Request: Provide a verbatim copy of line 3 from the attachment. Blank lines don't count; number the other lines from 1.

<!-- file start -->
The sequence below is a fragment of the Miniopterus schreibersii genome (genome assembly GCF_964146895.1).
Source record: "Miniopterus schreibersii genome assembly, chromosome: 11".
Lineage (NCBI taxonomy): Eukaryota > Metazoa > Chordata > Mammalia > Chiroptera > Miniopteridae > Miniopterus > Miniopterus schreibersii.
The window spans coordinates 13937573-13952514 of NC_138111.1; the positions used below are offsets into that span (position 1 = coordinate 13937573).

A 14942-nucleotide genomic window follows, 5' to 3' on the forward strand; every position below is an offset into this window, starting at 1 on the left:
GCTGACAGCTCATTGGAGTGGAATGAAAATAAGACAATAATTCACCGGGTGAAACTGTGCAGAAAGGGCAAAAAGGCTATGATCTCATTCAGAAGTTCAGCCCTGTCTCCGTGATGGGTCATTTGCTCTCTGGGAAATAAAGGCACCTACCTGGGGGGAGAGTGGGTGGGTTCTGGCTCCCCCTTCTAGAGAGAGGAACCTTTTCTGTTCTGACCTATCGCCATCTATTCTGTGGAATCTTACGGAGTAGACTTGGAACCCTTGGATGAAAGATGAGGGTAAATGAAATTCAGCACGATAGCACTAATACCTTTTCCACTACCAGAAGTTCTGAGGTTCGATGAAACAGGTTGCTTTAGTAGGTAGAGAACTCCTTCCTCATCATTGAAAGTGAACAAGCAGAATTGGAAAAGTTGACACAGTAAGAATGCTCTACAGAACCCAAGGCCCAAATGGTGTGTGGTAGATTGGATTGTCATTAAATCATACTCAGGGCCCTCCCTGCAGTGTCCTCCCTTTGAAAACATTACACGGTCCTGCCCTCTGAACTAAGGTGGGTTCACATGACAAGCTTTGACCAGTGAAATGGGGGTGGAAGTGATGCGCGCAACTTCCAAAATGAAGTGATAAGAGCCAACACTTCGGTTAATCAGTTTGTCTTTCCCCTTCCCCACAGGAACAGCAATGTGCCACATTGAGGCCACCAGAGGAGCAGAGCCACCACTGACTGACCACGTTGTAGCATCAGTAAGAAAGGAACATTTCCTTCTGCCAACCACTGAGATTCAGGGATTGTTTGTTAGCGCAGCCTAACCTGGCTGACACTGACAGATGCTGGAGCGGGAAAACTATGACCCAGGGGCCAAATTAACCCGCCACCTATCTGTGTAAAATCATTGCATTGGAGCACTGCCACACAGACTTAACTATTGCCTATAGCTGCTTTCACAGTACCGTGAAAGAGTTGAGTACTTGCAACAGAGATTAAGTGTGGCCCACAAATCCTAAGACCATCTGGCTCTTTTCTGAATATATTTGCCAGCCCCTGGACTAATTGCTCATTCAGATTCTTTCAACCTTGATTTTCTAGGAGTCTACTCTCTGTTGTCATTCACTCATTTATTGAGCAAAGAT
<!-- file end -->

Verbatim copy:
Lineage (NCBI taxonomy): Eukaryota > Metazoa > Chordata > Mammalia > Chiroptera > Miniopteridae > Miniopterus > Miniopterus schreibersii.